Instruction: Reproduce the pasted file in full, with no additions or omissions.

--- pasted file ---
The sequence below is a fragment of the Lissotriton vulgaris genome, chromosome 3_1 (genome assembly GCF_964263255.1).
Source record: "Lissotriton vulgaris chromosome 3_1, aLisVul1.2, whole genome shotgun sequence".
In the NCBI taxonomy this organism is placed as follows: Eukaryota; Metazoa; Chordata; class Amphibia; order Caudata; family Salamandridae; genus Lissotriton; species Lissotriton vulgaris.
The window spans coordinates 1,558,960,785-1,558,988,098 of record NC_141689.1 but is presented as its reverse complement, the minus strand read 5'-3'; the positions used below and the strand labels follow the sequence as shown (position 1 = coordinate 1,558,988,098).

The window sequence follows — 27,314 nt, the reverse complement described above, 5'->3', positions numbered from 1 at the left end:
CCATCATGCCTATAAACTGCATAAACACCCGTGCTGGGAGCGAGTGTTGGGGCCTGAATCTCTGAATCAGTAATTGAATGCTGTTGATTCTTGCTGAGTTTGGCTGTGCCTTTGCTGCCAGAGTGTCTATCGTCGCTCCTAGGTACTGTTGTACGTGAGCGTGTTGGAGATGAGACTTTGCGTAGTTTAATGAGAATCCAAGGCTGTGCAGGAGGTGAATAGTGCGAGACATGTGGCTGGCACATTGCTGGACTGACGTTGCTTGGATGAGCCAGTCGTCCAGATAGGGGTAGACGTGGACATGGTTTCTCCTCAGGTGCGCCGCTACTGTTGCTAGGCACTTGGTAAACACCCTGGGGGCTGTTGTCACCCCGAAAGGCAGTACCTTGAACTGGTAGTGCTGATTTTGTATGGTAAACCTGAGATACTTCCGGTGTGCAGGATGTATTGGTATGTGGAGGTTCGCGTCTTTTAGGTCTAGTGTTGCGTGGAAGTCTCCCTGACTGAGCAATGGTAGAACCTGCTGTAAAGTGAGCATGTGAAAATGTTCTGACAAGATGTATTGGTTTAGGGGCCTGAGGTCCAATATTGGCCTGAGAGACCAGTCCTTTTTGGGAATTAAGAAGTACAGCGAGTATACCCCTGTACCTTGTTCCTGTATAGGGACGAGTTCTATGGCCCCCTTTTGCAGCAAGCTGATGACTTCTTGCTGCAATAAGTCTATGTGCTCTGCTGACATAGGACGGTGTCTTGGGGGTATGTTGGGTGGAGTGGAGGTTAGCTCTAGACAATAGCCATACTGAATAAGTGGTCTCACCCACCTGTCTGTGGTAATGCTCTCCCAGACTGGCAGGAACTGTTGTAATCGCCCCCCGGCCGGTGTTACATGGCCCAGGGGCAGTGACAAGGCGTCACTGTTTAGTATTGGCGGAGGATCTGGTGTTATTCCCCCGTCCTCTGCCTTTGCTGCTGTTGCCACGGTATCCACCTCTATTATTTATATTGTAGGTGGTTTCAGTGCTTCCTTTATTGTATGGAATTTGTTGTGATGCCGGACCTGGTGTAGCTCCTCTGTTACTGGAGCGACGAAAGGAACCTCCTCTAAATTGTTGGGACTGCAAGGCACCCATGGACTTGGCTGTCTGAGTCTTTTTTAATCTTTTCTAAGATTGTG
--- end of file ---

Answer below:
The sequence below is a fragment of the Lissotriton vulgaris genome, chromosome 3_1 (genome assembly GCF_964263255.1).
Source record: "Lissotriton vulgaris chromosome 3_1, aLisVul1.2, whole genome shotgun sequence".
In the NCBI taxonomy this organism is placed as follows: Eukaryota; Metazoa; Chordata; class Amphibia; order Caudata; family Salamandridae; genus Lissotriton; species Lissotriton vulgaris.
The window spans coordinates 1,558,960,785-1,558,988,098 of record NC_141689.1 but is presented as its reverse complement, the minus strand read 5'-3'; the positions used below and the strand labels follow the sequence as shown (position 1 = coordinate 1,558,988,098).

The window sequence follows — 27,314 nt, the reverse complement described above, 5'->3', positions numbered from 1 at the left end:
CCATCATGCCTATAAACTGCATAAACACCCGTGCTGGGAGCGAGTGTTGGGGCCTGAATCTCTGAATCAGTAATTGAATGCTGTTGATTCTTGCTGAGTTTGGCTGTGCCTTTGCTGCCAGAGTGTCTATCGTCGCTCCTAGGTACTGTTGTACGTGAGCGTGTTGGAGATGAGACTTTGCGTAGTTTAATGAGAATCCAAGGCTGTGCAGGAGGTGAATAGTGCGAGACATGTGGCTGGCACATTGCTGGACTGACGTTGCTTGGATGAGCCAGTCGTCCAGATAGGGGTAGACGTGGACATGGTTTCTCCTCAGGTGCGCCGCTACTGTTGCTAGGCACTTGGTAAACACCCTGGGGGCTGTTGTCACCCCGAAAGGCAGTACCTTGAACTGGTAGTGCTGATTTTGTATGGTAAACCTGAGATACTTCCGGTGTGCAGGATGTATTGGTATGTGGAGGTTCGCGTCTTTTAGGTCTAGTGTTGCGTGGAAGTCTCCCTGACTGAGCAATGGTAGAACCTGCTGTAAAGTGAGCATGTGAAAATGTTCTGACAAGATGTATTGGTTTAGGGGCCTGAGGTCCAATATTGGCCTGAGAGACCAGTCCTTTTTGGGAATTAAGAAGTACAGCGAGTATACCCCTGTACCTTGTTCCTGTATAGGGACGAGTTCTATGGCCCCCTTTTGCAGCAAGCTGATGACTTCTTGCTGCAATAAGTCTATGTGCTCTGCTGACATAGGACGGTGTCTTGGGGGTATGTTGGGTGGAGTGGAGGTTAGCTCTAGACAATAGCCATACTGAATAAGTGGTCTCACCCACCTGTCTGTGGTAATGCTCTCCCAGACTGGCAGGAACTGTTGTAATCGCCCCCCGGCCGGTGTTACATGGCCCAGGGGCAGTGACAAGGCGTCACTGTTTAGTATTGGCGGAGGATCTGGTGTTATTCCCCCGTCCTCTGCCTTTGCTGCTGTTGCCACGGTATCCACCTCTATTATTTATATTGTAGGTGGTTTCAGTGCTTCCTTTATTGTATGGAATTTGTTGTGATGCCGGACCTGGTGTAGCTCCTCTGTTACTGGAGCGACGAAAGGAACCTCCTCTAAATTGTTGGGACTGCAAGGCACCCATGGACTTGGCTGTCTGAGTCTTTTTTAATCTTTTCTAAGATTGTG